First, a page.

The Yankees are paying the price for a thrifty off season. Because of the team's decision to cut costs instead of maintain depth, the Bronx Bombers have been forced to scrape the bottom of the barrel to supplement a roster ravaged by injuries and free agent departures. As a result of that desperation, Brian Cashman appears poised to become the latest GM stuck with one of baseball's hottest potatoes: the contract of Vernon Wells.
According to numerous reports, the Yankees are on the verge of acquiring the former All Star outfielder from the Angels, whose rapid decline as a player has made him the odd man out in a crowded Los Angeles outfield. At first glance, it would appear as if the Yankees are taking a low-risk flier on a veteran, but in this case, the devil really is in the details. Since the ink dried on Wells' seven-year, $126 million contract with Toronto, the outfielder has become a poster boy for overpriced contracts. So, after doing the Blue Jays a favor by taking over the contract two seasons ago, you can bet the Angels are anxious to pawn off the final two years on the Yankees.
It's pointless to evaluate the acquisition of Wells without first considering the cost to the Yankees. At the risk of being too blunt, if Brian Cashman sends to the Angels anything more than a journeyman minor leaguer, and if Jerry DiPoto sends back anything less than an overwhelming majority of the $42 million owed to Wells, the trade would be a loss for the Yankees. What's more, it would be a further indictment of the team's priorities, not to mention the prudence of adopting a policy of fiscal constraint heading into a season with obvious health-related question marks.
Let's give the Yankees the benefit of the doubt (even if the organization is starting to use up some of its goodwill). Considering Hal Steinbrenner's frugality and Brian Cashman's baseball knowledge, it seems safe to say the Yankees will neither be sending the Angels a prospect nor taking responsibility for a meaningful portion of the contract. With that concern aside, we can examine the prudence of a Wells acquisition without the distraction of all the zeros at the end of his pay check.
The best argument for acquiring Wells is he would help address the Yankees' lack of production from the right side of the plate. Unfortunately, recent numbers don't bear that out. In three of his last four seasons, Wells has struggled against left handers, so he doesn't profile as a replacement for Andruw Jones. Careers evolve, but at this point, it's hard to identify a specific role that he seems well suited to perform.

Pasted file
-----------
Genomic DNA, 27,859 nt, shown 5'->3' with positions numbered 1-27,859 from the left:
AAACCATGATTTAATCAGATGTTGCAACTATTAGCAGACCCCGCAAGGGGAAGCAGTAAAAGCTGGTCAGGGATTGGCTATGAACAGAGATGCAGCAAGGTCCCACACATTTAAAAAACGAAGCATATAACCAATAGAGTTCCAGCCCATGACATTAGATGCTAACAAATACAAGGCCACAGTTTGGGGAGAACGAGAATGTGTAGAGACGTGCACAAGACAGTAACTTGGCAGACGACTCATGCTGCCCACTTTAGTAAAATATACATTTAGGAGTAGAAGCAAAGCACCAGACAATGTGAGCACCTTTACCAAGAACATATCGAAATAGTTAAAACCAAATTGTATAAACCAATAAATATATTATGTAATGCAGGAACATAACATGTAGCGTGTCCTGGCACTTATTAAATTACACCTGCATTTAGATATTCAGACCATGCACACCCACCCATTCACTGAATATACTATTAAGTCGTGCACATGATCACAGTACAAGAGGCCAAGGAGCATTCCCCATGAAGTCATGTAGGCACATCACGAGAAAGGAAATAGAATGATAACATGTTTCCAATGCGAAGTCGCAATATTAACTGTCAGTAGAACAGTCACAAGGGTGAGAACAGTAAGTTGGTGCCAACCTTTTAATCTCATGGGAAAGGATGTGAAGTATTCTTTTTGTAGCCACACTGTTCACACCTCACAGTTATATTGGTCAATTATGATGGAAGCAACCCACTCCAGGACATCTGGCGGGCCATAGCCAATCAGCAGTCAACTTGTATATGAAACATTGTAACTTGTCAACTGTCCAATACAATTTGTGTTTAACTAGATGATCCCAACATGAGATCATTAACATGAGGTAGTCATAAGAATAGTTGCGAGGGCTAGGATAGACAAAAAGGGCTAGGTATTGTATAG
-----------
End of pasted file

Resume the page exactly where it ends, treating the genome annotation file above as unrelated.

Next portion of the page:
Another alternative is the Yankees believe Wells can turn back the clock for a month or two. If you put stock in spring training numbers, the outfielder's 1.112 OPS in 41 exhibition season plate appearances might augur well for a rebound, but Cashman is too smart to let March performance exclusively determine his Opening Day lineup. However, that doesn't mean the team can't have a favorable view of Wells. Maybe the Yankees' legion of scouts have seen something in Wells' swing that warrants a low-cost risk? There's no way to justify the move by looking at statistics, but perhaps those carefully examining his skills have made a reasonable case to Cashman.
Finally, for the cynical, there is another motive for acquiring Wells. Facing an angry fan base for the first time in years, and perhaps sluggish ticket sales, the Yankees might be hoping that a big name will stem the criticism and pessimism. Do Hal Steinbrenner and Brian Cashman thinking Yankee fans are that naïve? That's hard to believe, but then again, many of the attempts to justify the team's budget cutting seems to be based on that presumption.
Hal Steinbrenner and his number crunchers have wagered on the Yankees being able to win on a budget, and that still could prove to be true. However, if the Bronx Bombers are to remain in the game until October, they may need to bluff their way through April and May. Can Vernon Wells help them do that? Based on his recent performance, probably not, but if the Angels are willing to give him away, the Yankees might as well roll the dice. Besides, if the Yankees fail in 2013, the culprit won't be the Wells trade, but the many short sighted decisions that preceded it and necessitated such desperation.